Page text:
Talk about a “perfect” promotion.
On Tuesday night, six days after Mariners right-hander Felix Hernandez raised his arms to celebrate the first perfect game in franchise history, more than 39,000 fans came to pay tribute to the rare feat.
It was a colorful tribute, shall we say.
As every Mariners fan knows, every time Felix pitches at Safeco Field, there is an area in the left field corner dubbed “King’s Court”. Nearly 800 fans, dressed in bright yellow T-shirts and matching “K” cards, have a rockin’ good time.
On this night, however, “King’s Court” became “Supreme Court”. A much larger crowd than had been expected before Felix pitched the game of his life, attended the middle game of a three-game series against the Indians. Prior to the perfecto, slightly less than 12,000 tickets had been purchased for the game.
But Felix’s gem on Wednesday became an instant crowd producer for his next start and the Mariners’ marketing department was somehow able to get 34,000 (Felix’s number is 34) T-shirts produced in about four days.
It was difficult to find anyone in the place on Tuesday night not wearing a yellow T-shirt and holding one of the “K” cards. The atmosphere was unlike anything I have seen during a regular season when the team was not contending for a playoff berth.
Even Fredy Montero of the MSL Sounders got into the act.
The ceremonial first-pitch thrower wore a Mariners jersey for the toss and then removed it, displaying his own “King of Perfection” T-shirt.
As Montero departed, the King entered from the left field bullpen. The fans stood and cheered loudly as Felix sauntered in the from ‘pen, accompanied by pitching coach Carl Willis and catcher John Jaso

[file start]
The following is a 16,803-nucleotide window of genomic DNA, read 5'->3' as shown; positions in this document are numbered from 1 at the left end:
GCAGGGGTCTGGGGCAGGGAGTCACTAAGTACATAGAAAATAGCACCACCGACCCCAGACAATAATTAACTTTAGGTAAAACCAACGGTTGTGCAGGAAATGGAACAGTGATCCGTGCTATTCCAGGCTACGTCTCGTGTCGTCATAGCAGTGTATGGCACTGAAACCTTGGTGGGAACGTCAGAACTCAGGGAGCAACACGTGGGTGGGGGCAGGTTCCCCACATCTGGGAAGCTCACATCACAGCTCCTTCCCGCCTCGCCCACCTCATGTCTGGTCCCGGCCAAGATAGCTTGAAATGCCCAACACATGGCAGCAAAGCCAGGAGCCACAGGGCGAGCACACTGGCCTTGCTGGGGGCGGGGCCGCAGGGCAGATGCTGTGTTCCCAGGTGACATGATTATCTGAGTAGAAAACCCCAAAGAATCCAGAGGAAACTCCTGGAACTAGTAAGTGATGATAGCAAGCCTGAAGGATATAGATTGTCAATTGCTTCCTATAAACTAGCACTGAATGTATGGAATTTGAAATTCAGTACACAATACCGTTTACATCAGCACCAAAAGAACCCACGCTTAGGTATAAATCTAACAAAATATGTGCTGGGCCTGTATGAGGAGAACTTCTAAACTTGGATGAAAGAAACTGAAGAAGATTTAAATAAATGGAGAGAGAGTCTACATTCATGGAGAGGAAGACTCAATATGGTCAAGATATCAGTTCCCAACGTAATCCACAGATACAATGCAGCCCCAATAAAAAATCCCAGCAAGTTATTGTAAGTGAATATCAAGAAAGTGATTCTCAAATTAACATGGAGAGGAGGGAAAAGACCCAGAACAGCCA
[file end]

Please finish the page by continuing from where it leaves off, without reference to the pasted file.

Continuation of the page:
Finally, Felix took off his cap and waved to the crowd.
“It was unbelievable,” Felix said later. “I got chills.”
But drama didn’t wear yellow on this night.
Chants of “Let’s Go Felix!” began before the first pitch – a strike to Jason Kipnis. Strike two elicited louder cheers. But the third pitch of the game was hit sharply on the ground, past a diving first baseman Justin Smoak for a single into right field.
There would be no no-no – or perfecto – and Felix would have to settle for a streak of 32 consecutive batters retired – the 27 Rays last Wednesday and five Angels in his previous start. It was the second-longest streak in franchise history, a record (33) still held by right-hander John Montaguer in 1977. Felix also has the 13th longest in MLB history.
The staff ace departed to a standing ovation with two outs in the eighth inning, having allowed seven hits and one earned run, that coming on a bad-hop single in the seventh inning, turning a potential inning-ending DP into a run-scoring single.
His walkoff included a cap-waving salute to fans wearing yellow. It was a 360-degree salute.
I asked him after the game if yellow was his favorite color. He smiled and said, “It is now.”